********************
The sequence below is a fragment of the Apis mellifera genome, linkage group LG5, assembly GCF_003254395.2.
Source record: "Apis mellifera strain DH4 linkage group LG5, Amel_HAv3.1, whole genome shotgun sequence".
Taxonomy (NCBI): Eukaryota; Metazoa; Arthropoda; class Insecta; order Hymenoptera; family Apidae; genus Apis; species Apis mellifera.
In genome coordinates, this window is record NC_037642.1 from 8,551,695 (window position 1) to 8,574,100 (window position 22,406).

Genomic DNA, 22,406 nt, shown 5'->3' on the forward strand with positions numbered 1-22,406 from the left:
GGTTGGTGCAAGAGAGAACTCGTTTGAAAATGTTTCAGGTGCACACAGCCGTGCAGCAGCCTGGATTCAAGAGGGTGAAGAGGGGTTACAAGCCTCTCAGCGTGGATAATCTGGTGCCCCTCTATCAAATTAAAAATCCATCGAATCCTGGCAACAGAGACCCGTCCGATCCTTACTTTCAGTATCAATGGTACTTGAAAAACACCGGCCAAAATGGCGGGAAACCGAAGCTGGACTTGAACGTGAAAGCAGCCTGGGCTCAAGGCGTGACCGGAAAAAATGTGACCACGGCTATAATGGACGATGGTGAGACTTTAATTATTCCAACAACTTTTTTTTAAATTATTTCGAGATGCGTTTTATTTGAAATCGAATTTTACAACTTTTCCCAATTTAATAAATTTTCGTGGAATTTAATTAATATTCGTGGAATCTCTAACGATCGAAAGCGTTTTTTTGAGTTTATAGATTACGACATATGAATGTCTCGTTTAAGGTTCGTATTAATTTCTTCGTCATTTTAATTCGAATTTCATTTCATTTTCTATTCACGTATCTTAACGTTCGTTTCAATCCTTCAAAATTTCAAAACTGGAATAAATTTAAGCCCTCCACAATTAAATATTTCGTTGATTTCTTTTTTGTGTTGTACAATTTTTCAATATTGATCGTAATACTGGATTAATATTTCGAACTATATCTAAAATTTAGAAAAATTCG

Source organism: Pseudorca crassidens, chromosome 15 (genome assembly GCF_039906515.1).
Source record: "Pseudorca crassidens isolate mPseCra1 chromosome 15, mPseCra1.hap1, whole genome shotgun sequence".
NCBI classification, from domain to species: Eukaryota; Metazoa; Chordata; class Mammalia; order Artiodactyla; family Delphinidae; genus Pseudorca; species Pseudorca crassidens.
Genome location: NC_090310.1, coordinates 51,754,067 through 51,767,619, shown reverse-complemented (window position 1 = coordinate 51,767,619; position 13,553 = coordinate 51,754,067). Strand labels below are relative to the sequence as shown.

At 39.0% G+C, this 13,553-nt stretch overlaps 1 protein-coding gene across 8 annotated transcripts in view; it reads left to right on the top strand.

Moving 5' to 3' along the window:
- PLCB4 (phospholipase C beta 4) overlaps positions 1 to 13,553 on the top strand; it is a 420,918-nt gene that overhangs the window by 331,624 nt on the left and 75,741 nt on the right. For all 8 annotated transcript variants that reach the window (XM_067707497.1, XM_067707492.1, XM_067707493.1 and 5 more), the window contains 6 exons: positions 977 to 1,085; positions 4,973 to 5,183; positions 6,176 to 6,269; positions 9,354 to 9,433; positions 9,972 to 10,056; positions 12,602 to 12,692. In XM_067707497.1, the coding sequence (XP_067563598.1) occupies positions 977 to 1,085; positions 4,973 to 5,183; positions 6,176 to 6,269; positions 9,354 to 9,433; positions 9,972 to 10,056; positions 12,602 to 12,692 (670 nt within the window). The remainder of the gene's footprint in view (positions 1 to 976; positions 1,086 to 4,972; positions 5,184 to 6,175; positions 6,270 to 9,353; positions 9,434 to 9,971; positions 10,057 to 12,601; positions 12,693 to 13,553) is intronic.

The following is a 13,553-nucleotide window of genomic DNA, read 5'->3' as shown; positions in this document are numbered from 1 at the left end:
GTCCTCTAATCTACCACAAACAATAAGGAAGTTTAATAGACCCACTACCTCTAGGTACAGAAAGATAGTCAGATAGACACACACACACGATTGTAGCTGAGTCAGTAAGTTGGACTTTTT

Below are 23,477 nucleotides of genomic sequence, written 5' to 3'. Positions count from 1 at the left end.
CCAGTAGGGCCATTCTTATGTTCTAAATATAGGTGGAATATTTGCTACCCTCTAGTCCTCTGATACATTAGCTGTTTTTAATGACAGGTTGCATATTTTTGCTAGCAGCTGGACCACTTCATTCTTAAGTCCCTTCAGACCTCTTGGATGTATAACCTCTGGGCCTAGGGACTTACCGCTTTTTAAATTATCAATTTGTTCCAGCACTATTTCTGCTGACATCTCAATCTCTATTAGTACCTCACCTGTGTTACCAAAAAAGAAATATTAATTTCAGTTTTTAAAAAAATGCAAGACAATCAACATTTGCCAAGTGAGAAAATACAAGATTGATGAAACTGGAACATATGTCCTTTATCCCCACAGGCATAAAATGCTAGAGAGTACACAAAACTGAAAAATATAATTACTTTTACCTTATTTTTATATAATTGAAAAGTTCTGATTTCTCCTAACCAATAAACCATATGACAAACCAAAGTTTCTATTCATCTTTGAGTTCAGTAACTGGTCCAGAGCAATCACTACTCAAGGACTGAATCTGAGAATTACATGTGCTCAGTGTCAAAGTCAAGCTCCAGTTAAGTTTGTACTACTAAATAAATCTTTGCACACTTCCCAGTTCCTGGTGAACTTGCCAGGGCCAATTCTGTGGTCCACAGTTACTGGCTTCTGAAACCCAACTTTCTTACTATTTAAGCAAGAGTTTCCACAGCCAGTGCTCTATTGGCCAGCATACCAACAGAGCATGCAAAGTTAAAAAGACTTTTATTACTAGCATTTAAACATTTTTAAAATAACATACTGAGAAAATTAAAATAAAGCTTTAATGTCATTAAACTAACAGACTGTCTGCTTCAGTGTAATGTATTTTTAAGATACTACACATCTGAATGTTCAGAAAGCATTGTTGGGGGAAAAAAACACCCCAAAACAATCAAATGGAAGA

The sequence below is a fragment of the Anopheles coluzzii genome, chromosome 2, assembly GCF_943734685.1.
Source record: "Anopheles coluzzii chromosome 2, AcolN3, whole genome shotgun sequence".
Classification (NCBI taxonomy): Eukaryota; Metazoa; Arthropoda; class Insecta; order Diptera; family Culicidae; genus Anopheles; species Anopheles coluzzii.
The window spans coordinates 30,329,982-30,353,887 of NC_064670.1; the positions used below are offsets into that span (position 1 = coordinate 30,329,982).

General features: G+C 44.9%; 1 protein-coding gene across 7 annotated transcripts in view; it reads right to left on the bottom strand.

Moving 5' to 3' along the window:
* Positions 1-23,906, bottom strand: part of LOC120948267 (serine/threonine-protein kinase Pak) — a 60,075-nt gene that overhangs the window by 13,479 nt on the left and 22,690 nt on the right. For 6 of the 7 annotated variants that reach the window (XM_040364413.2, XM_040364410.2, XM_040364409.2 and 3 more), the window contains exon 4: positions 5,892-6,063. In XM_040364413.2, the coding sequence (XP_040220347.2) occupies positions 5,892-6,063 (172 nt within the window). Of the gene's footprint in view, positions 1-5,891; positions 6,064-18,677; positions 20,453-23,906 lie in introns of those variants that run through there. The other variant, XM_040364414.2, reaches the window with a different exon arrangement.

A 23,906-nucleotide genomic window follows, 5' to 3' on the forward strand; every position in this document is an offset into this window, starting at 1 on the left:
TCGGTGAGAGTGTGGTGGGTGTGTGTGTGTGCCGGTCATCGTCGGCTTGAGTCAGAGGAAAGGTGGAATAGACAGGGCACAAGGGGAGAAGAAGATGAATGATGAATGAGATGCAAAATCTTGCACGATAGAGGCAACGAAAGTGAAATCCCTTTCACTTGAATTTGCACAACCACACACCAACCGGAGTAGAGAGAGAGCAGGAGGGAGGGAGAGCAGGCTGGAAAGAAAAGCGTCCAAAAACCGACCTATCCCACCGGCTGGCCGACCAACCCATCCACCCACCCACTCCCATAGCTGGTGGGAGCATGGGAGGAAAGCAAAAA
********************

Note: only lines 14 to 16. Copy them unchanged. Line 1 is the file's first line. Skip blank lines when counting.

The following is a 13,553-nucleotide window of genomic DNA, read 5'->3' as shown; positions in this document are numbered from 1 at the left end:
GTCCTCTAATCTACCACAAACAATAAGGAAGTTTAATAGACCCACTACCTCTAGGTACAGAAAGATAGTCAGATAGACACACACACACGATTGTAGCTGAGTCAGTAAGTTGGACTTTTT

Below are 23,477 nucleotides of genomic sequence, written 5' to 3'. Positions count from 1 at the left end.